100% renewable by 2031

Edit: First suggestion to make the list is #12 by Ivan.

Edit 2: Wow the readership and comments to me on this post have been off the charts, keep them coming.

This is a little bit of a thinking out loud post for me, so I welcome your ideas.

So Mayor Brede issued a proclamation moving us in that direction. This came as a total surprise to basically everyone that works on energy issues in the community. The proclamation did not receive input from the Energy Commission, RPU Board, or Public Works. As such we are trying to weigh what it would take to achieve this. 2031 is significant because we are out from the shadows of our horrible SMMPA deal in 2030. Ultimately for the city to achieve this we will need Mayor Brede to show leadership on issues like sprawl, and transit oriented development which he has yet to take any action on. In fact, since 1966 the city population has approximately doubled while our land area has grown from 11 sq. mi. to 55.

First we must quantify what 100% renewable means. The assumption is that this would refer to all energy sources. This means that both transportation and heating will need to be converted to renewable sources. Also changes take time. It is now 2015, and in 2030 there will still be many of today’s vehicles on the road, the average age of a vehicle on the road today is 11 years old.  Since most cars sold are still based on the combustion engine there will be many out there in 2030. It is also unlikely that we will retrofit every existing furnace to a renewable energy source in the next 15 years. As such we must assume that the real goal is to produce a quantity of renewable of energy that meets & exceeds the quantity of energy we use as a community. There is an understanding that we will still be using some fossil fuel based energy, but would be transitioning out.

This is worth pursuing as it is critical to address key issues we face:

  1. Climate change, largely caused by the burning of fossil fuels.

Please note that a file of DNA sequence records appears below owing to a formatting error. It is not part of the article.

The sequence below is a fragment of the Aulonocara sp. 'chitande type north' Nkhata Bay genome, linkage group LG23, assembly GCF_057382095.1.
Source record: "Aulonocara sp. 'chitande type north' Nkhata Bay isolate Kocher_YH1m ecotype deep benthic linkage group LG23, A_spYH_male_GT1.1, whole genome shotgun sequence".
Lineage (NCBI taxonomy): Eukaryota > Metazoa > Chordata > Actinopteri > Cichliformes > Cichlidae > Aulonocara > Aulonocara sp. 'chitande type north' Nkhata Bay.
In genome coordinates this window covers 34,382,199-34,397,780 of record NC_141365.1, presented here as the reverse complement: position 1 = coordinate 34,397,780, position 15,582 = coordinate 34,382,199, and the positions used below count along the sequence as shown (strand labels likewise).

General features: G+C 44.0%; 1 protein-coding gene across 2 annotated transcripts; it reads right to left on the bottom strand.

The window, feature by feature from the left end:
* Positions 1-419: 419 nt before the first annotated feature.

2. Loss of local dollars from importing of energy sources.
  3. Fiscal impacts of energy expenses on low income households.
  4. Air pollution from the burning of fossil fuels.

Required Steps:

  1. Stop the sprawl – we can’t afford to maintain the roads we have let alone the ones that we are continuing to subsidize. If we don’t to this you can take the proclamation and flush it down the toilet. This is hands down the easiest change to make as a local government.
  2. Double down on energy efficiency – We have done many good things, but improvements in energy efficiency including insulation, lighting, heating, cooling, and industrial processes means that it is very possible to double our GDP per unit of energy. Energy efficiency remains the least sexy but most effective way to meet this goal.
  3. Broadband – We need a far smarter grid to achieve true demand side management (DSM). While the technology on the ends may change, having publicly owned fiber in the ground is the only way to have reliable, instantaneous communication with all energy users in the community. In the future smart meters can adjust thermostats and appliance usage to ensure that demand better matches the supply of energy in the community. In addition the technology can deliver real time information to citizens about how their decisions are impacting their bill.
  4. Energy Financing – Aggressive implementation of property assessed clean energy (PACE) loans and similar tools to ensure new buildings are as close to net 0 as possible. Many people can not afford or would not choose to do energy improvements without financing in place. Often energy savings from projects more than payback the investment. We need to make it easier to do.
  5. Rapid electrification of vehicle fleet. While biodiesel has some potential for heavier equipment, most transportation energy is tied up in vehicles for which electrification is the likely method to ensure renewable energy is used. In the next 10 years we need to convert 100% of our public & private vehicle fleets to electric or biodiesel. We also need to make biking, walking, and transit, easier, safer and more effective.